2012 in Review: Astronomy

An artist's impression of a planet orbiting a red dwarfAfter a hiatus to allow the showcasing of the January Acts & Facts (which I’m sure you’re all royally tired of by now), the ICR has returned to their 2012 retrospective series. The new article is called The Best Creation Science Updates of 2012: Space Sciences. I predict that the third and final of these articles will be posted on Friday, will be about the “life sciences,” and will include reference to the ENCODE project.

But back to here and now: Brian opens contending that,

This year brought its share of discoveries that confirm biblical creation’s contention that God made the heavens supernaturally and recently.

But before he gets to explaining these discoveries he cannot resist taking a swipe at Lawrence Krauss.

Early this year, atheistic physicist Lawrence Krauss released a new book in which he described theories of how the universe could have come “from nothing.” However, any attempt to do so redefines “nothing” to mean “something.” All of Krauss’ admittedly ingenious theories on this matter rest on this bait-and-switch fallacy. A news release about the book plainly admitted, “nothing doesn’t mean ‘nothing’ anymore.” One must redefine reality to avoid its Creator.

The press release – which is actually from 2011 – is quite interesting. It says:

As Krauss argues, the question of creating something from nothing is first and foremost a scientific one—as the very notions of ‘something’ and ‘nothing’ have been completely altered as a result of our current scientific understanding. As a pioneering theoretical physicist at the forefront of exploratory cosmology and particle physics, Krauss tackles the timeless enigma by showing how science has literally changed the playing field for this big question.

Thomas’ interpretation of his own quote above does not seem to be accurate. Instead of trying to “redefine reality,” Krauss is arguing that our definition of ‘nothing’ does not reflect reality. I don’t know why Thomas brings all this up here, but it’s true that the ICR spent a lot of time in 2012 trying to bash Krauss’ book.

The most common (or “garden”) variety of creationist astronomy claim involves an observation of an astronomical object that has features that go against the expected trend. Usually this will be a galaxy that is a little further away than it should be given its metal content or similar. The easiest counter to such an argument is to point out that there is still a trend here. “Secular” (sometimes, “evolutionary”) science predicts that there should be such a trend, and while we may have difficulty explaining certain specific observations right now that doesn’t mean that we never will have an answer. Creation “science,” meanwhile, doesn’t offer any explanation for the observed trends and would really rather that there were none at all. These stories are poor excuses for evidence in favour of creationism, but there are nevertheless several in Brian’s article. For example:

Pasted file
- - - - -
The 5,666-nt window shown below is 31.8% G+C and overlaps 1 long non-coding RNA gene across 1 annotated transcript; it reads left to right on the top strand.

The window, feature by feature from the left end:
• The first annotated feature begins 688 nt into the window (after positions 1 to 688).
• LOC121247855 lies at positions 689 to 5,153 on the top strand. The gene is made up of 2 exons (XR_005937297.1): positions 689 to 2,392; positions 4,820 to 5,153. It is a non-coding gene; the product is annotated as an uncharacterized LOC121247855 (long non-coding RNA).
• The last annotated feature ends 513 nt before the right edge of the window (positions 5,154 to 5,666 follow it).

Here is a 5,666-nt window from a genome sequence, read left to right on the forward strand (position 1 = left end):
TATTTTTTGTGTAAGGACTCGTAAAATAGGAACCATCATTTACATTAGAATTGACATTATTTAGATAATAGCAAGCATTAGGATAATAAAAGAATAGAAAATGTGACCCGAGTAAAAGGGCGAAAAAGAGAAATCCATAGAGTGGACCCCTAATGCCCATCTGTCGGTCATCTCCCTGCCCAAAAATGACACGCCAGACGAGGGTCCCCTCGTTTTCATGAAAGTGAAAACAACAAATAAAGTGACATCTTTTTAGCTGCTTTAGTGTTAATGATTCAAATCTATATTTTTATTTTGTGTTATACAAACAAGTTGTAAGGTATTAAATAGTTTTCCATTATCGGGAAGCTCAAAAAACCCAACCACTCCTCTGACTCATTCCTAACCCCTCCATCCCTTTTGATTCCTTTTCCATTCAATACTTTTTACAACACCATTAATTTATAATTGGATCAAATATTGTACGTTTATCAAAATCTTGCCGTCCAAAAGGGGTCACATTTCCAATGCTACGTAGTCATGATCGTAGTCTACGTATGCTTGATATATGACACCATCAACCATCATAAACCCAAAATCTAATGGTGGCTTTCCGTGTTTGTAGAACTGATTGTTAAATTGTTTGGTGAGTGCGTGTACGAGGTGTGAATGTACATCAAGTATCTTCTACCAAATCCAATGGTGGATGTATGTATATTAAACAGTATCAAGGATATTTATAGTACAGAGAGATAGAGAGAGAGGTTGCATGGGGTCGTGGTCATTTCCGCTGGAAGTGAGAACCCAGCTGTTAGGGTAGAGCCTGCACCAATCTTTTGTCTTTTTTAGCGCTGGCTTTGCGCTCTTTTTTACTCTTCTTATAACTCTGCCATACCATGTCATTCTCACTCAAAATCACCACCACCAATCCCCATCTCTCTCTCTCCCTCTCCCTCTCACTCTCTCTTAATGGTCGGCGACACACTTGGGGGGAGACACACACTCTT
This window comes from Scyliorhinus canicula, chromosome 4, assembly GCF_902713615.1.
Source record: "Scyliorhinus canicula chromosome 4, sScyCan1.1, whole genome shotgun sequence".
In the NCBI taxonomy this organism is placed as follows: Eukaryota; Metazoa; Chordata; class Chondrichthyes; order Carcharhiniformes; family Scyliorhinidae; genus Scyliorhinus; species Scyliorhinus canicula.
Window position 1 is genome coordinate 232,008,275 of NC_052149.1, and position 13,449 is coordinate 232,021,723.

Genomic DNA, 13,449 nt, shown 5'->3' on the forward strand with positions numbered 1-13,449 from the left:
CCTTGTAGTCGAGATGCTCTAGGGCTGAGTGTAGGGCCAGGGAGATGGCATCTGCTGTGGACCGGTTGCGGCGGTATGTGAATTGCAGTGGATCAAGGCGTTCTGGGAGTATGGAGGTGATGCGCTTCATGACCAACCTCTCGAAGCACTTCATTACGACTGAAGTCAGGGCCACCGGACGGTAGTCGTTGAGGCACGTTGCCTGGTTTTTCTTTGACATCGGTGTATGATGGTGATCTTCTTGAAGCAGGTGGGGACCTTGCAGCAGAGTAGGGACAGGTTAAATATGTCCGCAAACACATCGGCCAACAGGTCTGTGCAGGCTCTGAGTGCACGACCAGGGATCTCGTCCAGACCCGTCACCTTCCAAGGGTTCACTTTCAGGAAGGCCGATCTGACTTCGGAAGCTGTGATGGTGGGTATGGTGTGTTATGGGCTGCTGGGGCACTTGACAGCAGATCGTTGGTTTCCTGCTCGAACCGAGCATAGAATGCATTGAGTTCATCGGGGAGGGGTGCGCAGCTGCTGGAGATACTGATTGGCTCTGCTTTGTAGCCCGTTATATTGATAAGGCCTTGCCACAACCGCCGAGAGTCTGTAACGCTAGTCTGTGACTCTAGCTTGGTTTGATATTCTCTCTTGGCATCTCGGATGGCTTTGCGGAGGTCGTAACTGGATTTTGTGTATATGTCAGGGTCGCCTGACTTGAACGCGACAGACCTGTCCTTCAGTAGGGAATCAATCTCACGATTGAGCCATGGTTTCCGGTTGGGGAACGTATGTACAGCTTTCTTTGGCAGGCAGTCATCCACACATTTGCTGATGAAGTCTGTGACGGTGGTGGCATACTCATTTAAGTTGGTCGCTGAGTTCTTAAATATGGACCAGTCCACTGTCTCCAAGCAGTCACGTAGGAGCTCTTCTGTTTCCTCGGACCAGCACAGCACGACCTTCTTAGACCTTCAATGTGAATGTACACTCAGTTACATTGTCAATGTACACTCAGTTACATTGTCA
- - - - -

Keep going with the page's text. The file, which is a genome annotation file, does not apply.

The Big Bang notion also took more hits this year. One report described a handful of galaxies that had huge central black holes. Secularists calculate ways that randomized matter might spontaneously organize into galaxies with black holes comprising the usual 0.1 percent of a galaxy’s mass. But new models must now try to explain black holes comprising 14 percent of the mass of these “oddball galaxies.”

This is a reference to a story from December, one which fits perfectly into the mould I described. By the way, lead author Remco van den Bosch said that Thomas’ original article “gave [him] a good laugh,” so Brian’s evidently doing some good in the world.

The next example is a little older, and a little different:

Similarly, according to the Big Bang, binary stars could not orbit one another any faster than once every five hours in a universe that is supposedly 13.7 billion years old. No wonder secular astronomers expressed “complete surprise” when they found “something previously thought to be impossible”—binary stars with half the orbital period than what the Big Bang theory requires. Giant black holes and tiny orbital periods add to a long list of observations that confound the Big Bang’s fictionalized history.